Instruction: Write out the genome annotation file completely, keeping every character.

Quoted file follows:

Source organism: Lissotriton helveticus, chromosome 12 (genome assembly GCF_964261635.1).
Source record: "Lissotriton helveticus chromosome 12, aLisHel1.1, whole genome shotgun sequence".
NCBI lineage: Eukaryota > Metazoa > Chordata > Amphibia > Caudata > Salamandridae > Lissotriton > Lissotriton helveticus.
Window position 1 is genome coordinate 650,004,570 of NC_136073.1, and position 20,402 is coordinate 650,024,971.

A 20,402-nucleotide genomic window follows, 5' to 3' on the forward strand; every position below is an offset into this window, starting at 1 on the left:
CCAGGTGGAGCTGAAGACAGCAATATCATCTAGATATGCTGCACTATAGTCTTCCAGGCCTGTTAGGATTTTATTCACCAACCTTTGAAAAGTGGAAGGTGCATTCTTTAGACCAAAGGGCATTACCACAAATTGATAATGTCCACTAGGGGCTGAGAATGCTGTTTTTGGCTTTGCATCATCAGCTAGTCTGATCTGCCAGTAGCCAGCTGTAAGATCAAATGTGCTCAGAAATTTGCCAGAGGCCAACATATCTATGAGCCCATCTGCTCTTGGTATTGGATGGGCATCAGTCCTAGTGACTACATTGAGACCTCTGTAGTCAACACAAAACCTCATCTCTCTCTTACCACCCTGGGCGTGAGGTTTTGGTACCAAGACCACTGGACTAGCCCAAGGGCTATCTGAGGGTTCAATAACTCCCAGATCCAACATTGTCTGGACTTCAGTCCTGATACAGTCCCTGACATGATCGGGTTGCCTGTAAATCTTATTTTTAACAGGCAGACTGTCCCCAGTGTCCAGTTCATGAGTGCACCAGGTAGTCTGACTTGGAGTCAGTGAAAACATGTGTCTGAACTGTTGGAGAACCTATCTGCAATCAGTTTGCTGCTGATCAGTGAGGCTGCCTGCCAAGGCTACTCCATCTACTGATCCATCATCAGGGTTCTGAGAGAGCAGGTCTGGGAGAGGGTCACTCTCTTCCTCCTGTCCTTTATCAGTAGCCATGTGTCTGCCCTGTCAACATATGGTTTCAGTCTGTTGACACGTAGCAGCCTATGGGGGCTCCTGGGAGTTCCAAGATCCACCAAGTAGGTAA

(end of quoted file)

Source organism: Lissotriton helveticus, chromosome 12 (genome assembly GCF_964261635.1).
Source record: "Lissotriton helveticus chromosome 12, aLisHel1.1, whole genome shotgun sequence".
NCBI lineage: Eukaryota > Metazoa > Chordata > Amphibia > Caudata > Salamandridae > Lissotriton > Lissotriton helveticus.
Window position 1 is genome coordinate 650,004,570 of NC_136073.1, and position 20,402 is coordinate 650,024,971.

A 20,402-nucleotide genomic window follows, 5' to 3' on the forward strand; every position below is an offset into this window, starting at 1 on the left:
CCAGGTGGAGCTGAAGACAGCAATATCATCTAGATATGCTGCACTATAGTCTTCCAGGCCTGTTAGGATTTTATTCACCAACCTTTGAAAAGTGGAAGGTGCATTCTTTAGACCAAAGGGCATTACCACAAATTGATAATGTCCACTAGGGGCTGAGAATGCTGTTTTTGGCTTTGCATCATCAGCTAGTCTGATCTGCCAGTAGCCAGCTGTAAGATCAAATGTGCTCAGAAATTTGCCAGAGGCCAACATATCTATGAGCCCATCTGCTCTTGGTATTGGATGGGCATCAGTCCTAGTGACTACATTGAGACCTCTGTAGTCAACACAAAACCTCATCTCTCTCTTACCACCCTGGGCGTGAGGTTTTGGTACCAAGACCACTGGACTAGCCCAAGGGCTATCTGAGGGTTCAATAACTCCCAGATCCAACATTGTCTGGACTTCAGTCCTGATACAGTCCCTGACATGATCGGGTTGCCTGTAAATCTTATTTTTAACAGGCAGACTGTCCCCAGTGTCCAGTTCATGAGTGCACCAGGTAGTCTGACTTGGAGTCAGTGAAAACATGTGTCTGAACTGTTGGAGAACCTATCTGCAATCAGTTTGCTGCTGATCAGTGAGGCTGCCTGCCAAGGCTACTCCATCTACTGATCCATCATCAGGGTTCTGAGAGAGCAGGTCTGGGAGAGGGTCACTCTCTTCCTCCTGTCCTTTATCAGTAGCCATGTGTCTGCCCTGTCAACATATGGTTTCAGTCTGTTGACACGTAGCAGCCTATGGGGGCTCCTGGGAGTTCCAAGATCCACCAAGTAGGTAA